Tarja Kaarina Halonen was born on Christmas Eve 1943 in Helsinki. Her parents, construction worker Vieno Halonen and Lyyli Loimola, married during the Second World War. Vieno Halonen was serving on the front line when his daughter was born, and Lyyli Halonen went out to work in the same way as other working-class wives. The family lived in the working-class district of Kallio. Tarja’s parents divorced when she was just two years old. In 1950 Lyyli Halonen remarried an electrician, Thure Forss, who became Tarja’s close father figure and role model. Her strong mother’s set of values also influenced her outlook on life. Lyyli Forss respected decent and modest working-class people, honesty and fairness.

Tarja started her school life at the Kallio primary school in autumn 1950. Four years later she moved to the Kallio coeducational school and in 1962 became the first in her working-class family to matriculate. Halonen was admitted to the Faculty of Law of the University of Helsinki in autumn 1963, prior to which she studied art history for a year. She obtained her Master of Laws degree in 1968 with a major in criminal law.


Tarja Halonen started her career before graduating, working as a lawyer for the collection agency Luotonvalvonta oy in 1967. A couple of years later she left to become Social Affairs Secretary and General Secretary of the National Union of University Students in Finland (SYL). In 1970 Halonen was employed by the Central Organisation of Finnish Trade Unions (SAK), becoming the organisation’s first ever female lawyer.

Political career

Halonen took an important step towards a career in politics in 1974 when she became Parliamentary Secretary to Prime Minister Kalevi Sorsa. In this way, Halonen became one of the bonds connecting the Social Democratic Party (SDP), the cabinet and the trade union movement. Sorsa soon noticed that the young lawyer could think independently while remaining a completely loyal colleague. In 1977 she embarked on a career in local politics, which lasted nearly twenty years, when she was elected to the Helsinki City Council.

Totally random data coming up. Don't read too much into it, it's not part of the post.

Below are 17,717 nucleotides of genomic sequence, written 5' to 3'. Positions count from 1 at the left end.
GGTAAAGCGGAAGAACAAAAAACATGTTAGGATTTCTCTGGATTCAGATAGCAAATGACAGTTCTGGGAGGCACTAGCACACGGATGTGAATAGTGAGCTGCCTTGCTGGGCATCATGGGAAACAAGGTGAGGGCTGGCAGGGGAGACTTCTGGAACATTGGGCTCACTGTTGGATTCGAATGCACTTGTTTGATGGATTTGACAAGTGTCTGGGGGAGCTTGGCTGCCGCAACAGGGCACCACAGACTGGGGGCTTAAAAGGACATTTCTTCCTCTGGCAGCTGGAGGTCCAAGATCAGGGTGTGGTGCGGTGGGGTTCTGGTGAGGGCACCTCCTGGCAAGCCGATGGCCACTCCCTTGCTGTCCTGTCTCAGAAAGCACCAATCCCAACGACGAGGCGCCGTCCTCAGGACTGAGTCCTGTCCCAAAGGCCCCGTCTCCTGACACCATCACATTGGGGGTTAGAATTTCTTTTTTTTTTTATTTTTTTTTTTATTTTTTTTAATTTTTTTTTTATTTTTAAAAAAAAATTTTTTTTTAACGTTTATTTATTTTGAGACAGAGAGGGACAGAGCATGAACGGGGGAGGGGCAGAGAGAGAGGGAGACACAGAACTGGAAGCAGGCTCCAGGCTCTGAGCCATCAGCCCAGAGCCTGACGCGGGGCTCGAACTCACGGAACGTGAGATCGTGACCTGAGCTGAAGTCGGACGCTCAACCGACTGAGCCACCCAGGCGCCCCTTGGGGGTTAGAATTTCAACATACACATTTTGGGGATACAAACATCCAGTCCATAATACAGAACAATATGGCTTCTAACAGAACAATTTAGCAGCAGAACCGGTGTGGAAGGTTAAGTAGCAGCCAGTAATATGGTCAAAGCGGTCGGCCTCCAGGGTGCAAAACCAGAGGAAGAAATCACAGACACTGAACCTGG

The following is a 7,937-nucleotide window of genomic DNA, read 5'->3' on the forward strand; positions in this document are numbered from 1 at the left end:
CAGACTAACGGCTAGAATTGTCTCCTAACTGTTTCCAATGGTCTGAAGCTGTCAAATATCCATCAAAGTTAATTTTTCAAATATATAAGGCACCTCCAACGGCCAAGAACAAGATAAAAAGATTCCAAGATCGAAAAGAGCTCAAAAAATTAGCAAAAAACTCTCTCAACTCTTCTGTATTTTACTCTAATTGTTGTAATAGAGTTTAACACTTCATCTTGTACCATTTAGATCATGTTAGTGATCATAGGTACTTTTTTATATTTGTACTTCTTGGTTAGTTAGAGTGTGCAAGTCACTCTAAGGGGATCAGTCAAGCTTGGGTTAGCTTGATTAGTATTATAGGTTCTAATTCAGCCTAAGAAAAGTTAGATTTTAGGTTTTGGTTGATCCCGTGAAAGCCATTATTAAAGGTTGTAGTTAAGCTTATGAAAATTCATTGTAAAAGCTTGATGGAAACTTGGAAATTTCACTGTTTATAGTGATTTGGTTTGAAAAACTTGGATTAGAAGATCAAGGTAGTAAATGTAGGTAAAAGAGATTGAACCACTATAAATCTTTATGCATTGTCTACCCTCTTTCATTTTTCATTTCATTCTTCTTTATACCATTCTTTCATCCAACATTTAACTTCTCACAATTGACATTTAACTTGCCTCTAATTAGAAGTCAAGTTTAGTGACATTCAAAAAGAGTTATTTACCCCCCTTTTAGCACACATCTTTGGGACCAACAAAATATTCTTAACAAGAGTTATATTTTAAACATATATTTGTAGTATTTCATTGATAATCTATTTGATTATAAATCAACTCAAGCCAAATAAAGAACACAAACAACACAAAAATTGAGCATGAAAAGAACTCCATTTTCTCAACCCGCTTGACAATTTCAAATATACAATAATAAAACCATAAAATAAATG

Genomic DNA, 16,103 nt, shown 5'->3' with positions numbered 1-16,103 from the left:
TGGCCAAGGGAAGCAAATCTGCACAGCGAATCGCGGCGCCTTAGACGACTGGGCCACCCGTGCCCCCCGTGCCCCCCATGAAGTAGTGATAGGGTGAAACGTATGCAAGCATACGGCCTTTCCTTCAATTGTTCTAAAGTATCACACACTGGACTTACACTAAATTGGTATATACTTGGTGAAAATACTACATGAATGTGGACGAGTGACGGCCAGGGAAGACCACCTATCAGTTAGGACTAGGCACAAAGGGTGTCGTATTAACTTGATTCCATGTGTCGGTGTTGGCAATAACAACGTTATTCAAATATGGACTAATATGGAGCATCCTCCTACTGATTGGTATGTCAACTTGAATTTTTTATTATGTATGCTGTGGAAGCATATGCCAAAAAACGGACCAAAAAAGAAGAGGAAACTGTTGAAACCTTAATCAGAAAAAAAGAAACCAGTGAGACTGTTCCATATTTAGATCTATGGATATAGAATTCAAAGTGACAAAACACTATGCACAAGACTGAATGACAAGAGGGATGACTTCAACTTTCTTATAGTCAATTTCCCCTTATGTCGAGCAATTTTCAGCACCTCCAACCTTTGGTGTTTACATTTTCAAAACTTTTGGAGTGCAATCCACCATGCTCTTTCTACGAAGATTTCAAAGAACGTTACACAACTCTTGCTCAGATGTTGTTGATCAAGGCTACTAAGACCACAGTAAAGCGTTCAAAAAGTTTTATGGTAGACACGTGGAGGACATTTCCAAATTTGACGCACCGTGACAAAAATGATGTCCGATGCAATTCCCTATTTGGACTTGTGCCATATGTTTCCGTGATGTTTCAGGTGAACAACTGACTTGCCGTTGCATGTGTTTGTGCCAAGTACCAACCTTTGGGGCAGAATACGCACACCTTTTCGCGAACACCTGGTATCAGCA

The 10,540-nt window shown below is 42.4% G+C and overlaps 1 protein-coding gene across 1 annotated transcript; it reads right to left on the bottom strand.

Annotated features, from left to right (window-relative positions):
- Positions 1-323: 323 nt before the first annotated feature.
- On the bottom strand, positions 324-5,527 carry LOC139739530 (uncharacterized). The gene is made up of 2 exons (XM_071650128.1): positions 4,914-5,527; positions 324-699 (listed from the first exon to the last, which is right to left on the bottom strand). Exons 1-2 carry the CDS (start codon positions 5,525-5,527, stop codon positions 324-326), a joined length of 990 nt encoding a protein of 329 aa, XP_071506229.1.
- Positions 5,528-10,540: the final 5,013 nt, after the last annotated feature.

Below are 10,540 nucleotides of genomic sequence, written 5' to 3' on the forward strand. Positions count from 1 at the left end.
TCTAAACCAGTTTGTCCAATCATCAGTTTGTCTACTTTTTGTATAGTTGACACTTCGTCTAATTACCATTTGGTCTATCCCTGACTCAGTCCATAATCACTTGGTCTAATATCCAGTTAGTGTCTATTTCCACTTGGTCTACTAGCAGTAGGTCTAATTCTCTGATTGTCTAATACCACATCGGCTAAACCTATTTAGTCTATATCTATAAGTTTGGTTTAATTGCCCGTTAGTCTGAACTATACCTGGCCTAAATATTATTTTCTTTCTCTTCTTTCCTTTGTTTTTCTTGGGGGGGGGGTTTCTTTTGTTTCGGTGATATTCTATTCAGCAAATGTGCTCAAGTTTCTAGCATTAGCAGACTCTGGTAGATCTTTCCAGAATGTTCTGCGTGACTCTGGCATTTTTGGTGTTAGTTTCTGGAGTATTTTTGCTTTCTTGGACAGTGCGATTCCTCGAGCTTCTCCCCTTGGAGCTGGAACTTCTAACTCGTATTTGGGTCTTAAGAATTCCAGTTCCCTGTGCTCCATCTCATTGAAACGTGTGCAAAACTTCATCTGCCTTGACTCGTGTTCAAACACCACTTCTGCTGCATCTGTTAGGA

In autumn 1978 Halonen was supposed to host a national defence course for persons holding key positions in society. She was to fly to Rissala in Kuopio to attend the course, but her doctor forbade her from flying due to the late stage of her pregnancy. This decision saved the lives of Halonen and her unborn daughter, as the plane crashed on its return flight to Helsinki, killing all onboard. At the end of 1978 Tarja Halonen and her common-law husband Kari Pekkonen, secretary of the SDP parliamentary group, had a daughter, Anna. In spring 1979 Halonen ran for Parliament for the second time as a member of SDP and was elected. Her mother Lyyli helped look after the baby, who was sometimes even taken with to Parliament. Halonen and Pekkonen broke up in the early 1980s.

The merits of the labour market lawyer did not go unnoticed in Parliament, and Halonen was given several positions of trust. For example, she was Chair of the Parliamentary Social Affairs committee from 1984 to 1987 and Deputy Chair of the Legal Affairs Committee from 1991 to 1995. As a politician Halonen was strictly to the point, determined and ambitious, but conversely humane, tolerant and warm hearted. It has been aptly said of her that she is an interesting combination of principled idealist and realist “under the same hat”.